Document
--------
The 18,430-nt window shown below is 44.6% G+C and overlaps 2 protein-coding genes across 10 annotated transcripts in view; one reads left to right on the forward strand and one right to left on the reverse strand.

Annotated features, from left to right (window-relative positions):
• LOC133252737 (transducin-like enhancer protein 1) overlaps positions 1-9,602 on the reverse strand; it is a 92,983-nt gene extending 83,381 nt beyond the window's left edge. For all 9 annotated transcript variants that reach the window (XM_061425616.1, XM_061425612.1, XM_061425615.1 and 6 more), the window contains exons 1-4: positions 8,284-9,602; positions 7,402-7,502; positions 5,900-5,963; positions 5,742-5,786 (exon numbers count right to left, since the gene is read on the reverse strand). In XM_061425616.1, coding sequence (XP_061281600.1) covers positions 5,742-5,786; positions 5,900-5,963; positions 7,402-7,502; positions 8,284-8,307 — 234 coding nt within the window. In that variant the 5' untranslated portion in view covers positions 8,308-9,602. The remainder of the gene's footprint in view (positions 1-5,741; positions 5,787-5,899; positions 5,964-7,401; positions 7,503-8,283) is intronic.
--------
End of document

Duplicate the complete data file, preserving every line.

The 18,430-nt window shown below is 44.6% G+C and overlaps 2 protein-coding genes across 10 annotated transcripts in view; one reads left to right on the forward strand and one right to left on the reverse strand.

Annotated features, from left to right (window-relative positions):
• LOC133252737 (transducin-like enhancer protein 1) overlaps positions 1-9,602 on the reverse strand; it is a 92,983-nt gene extending 83,381 nt beyond the window's left edge. For all 9 annotated transcript variants that reach the window (XM_061425616.1, XM_061425612.1, XM_061425615.1 and 6 more), the window contains exons 1-4: positions 8,284-9,602; positions 7,402-7,502; positions 5,900-5,963; positions 5,742-5,786 (exon numbers count right to left, since the gene is read on the reverse strand). In XM_061425616.1, coding sequence (XP_061281600.1) covers positions 5,742-5,786; positions 5,900-5,963; positions 7,402-7,502; positions 8,284-8,307 — 234 coding nt within the window. In that variant the 5' untranslated portion in view covers positions 8,308-9,602. The remainder of the gene's footprint in view (positions 1-5,741; positions 5,787-5,899; positions 5,964-7,401; positions 7,503-8,283) is intronic.